livepeaceteachpeaceIf you are reading this book, chances are you’re already aware that the education most of our children receive in school is missing something essential. Though individual families and other groups may resolve conflicts skillfully and model understanding, inclusion, and care for self, others, and the earth, these values lack social widespread support. They may even seem to lack practical application.

The school shootings that have become so frequent as to barely stir outrage are only one symptom of a culture awash with individual and systemic violence. Gun control and better access to effective mental health services will prevent some incidents, and we support those efforts. We are convinced, however, that the only direct, comprehensive antidote is culture change: building a culture of peace through multi-faceted peace education for children and the adults who shape their environments.

Peace needs all the friends it can get, and M.J. and Jerry Park have been making friends for peace since they co-founded Little Friends for Peace (LFFP) in 1981. The goal of every LFFP activity is to build Dr. Martin Luther King Jr’s “Beloved Community.” Progressive educators call this work Social and Emotional Learning. M.J. and Jerry Park call it educating hearts and minds. This book brings together the materials and strategies they’ve developed, tested, and refined for that purpose over 35 years of dedicated practice.

Assisted by a growing corps of trained volunteers, the Parks provide day camps, in-school and after-school groups and classes, workshops, playshops, retreats, service opportunities, and ongoing training, mentoring, and staff development in diverse settings around the U.S. and beyond. They build lifelong assets for a culture of peace through activities that are varied, active, and fun, so kids and adults keep learning and keep coming back.

The topics you can use this toolbox to teach include those listed below. You’ll think of many others, though. As West Point graduate and peacebuilder Paul Chappell likes to say, peace education is education for life.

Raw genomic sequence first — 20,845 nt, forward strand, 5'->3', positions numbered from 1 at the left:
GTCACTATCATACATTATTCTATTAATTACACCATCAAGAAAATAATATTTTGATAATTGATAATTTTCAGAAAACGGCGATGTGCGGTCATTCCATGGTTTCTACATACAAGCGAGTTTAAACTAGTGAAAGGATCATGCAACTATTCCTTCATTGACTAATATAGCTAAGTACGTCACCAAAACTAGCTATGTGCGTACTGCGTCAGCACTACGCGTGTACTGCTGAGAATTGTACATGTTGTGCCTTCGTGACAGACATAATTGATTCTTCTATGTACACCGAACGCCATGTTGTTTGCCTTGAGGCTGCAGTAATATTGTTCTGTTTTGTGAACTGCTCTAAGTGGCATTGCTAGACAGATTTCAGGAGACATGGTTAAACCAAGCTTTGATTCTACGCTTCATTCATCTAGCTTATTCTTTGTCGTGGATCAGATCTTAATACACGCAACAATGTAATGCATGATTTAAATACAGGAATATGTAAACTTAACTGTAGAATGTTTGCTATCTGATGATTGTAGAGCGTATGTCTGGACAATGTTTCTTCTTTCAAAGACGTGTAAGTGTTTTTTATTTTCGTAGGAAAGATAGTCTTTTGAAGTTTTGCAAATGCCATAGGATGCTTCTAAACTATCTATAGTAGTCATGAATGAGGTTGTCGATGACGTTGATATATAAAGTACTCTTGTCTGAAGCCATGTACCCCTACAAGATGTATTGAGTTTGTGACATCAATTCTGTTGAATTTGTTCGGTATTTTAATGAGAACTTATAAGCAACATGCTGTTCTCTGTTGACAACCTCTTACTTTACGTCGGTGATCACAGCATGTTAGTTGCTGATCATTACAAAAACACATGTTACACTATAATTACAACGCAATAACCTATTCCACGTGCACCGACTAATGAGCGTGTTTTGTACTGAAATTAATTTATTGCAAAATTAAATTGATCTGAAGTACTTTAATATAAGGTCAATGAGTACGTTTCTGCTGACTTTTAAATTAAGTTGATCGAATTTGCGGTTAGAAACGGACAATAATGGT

·         Conflict Resolution ·         Character Education
·         Parenting for Peace ·         Peace in Everyday Life
·         Healthy Decision-Making ·         Clear Communication
·         Leadership Development ·         Environmental Stewardship
·         Leading with Diversity ·         Winning with Cooperation
·         Positive Discipline ·         Peace Hero Dramatizations
·         Art for Peace ·         Cooperative Games & Sports

Expect more than your teaching, parenting, or work relationships to be changed by this book. Expect your life to change. As the title suggests, we have to live peace before we can teach it. So let’s start with ourselves, take care of ourselves and each other, share what we learn, and watch the world change with is. In its simplest form, the LFFP theory of change looks something like this:

  • People who want peace learn new ways of relating to themselves and each other.
  • Young people experience environments rich in affirmation, cooperation, nonviolent communication, and peaceful, practical conflict resolution.
  • They learn and practice these skills and make them their own.
  • They develop these skills further in leadership roles with peers and younger children.
  • Through formal and informal learning opportunities, from the LFFP Peace Academy to community celebrations, teachers, parents, coaches, university and community volunteers, and other influential adults learn and adopt the same habits and skills.
  • Community institutions and organizations support the new Culture of Peace.
  • Individuals and institutions experience greater safety and quality of life.
  • Through personal contact, social media, and conventional media, the ways of peace reach throughout the community and beyond. That’s culture change.

Welcome, Peace Practitioner! We wish you joy, challenge, and wonderful companions as you use these lessons and make them your own. M.J. and Jerry would love to hear about your experiences, as well as your suggestions for improvements.

Click here to see more about the book as well as ordering information.

LENT 2015: Reflection for the fifth Sunday of Lent, Mar. 22


by Dorothy Stoner, osb

Jeremiah 31:31-34 | Hebrews 5:7-9 | John 12:20-33

In a time when it has become necessary to organize “Stop the Hate” vigils throughout the United States, the Scripture readings for today cry out to be heard. When a bureaucracy that claims to be rooted in the Wisdom of God can write and teach that some people are “intrinsically disordered” because of their sexual orientation, thee readings need to be heard. Because we know that an extremely disproportionate number of young black males are incarcerated each year, we need to be attentive to these readings.

As we remember faithful, reconciling ministers like Jeannine Gramick, SL and Bob Nugent, a Salvatorian priest, being forbidden to work with the gay and lesbian people they love because of what they hold within the privacy of their own consciences or because they don’t use the precise words required by authorities, we know we need to listen to these readings.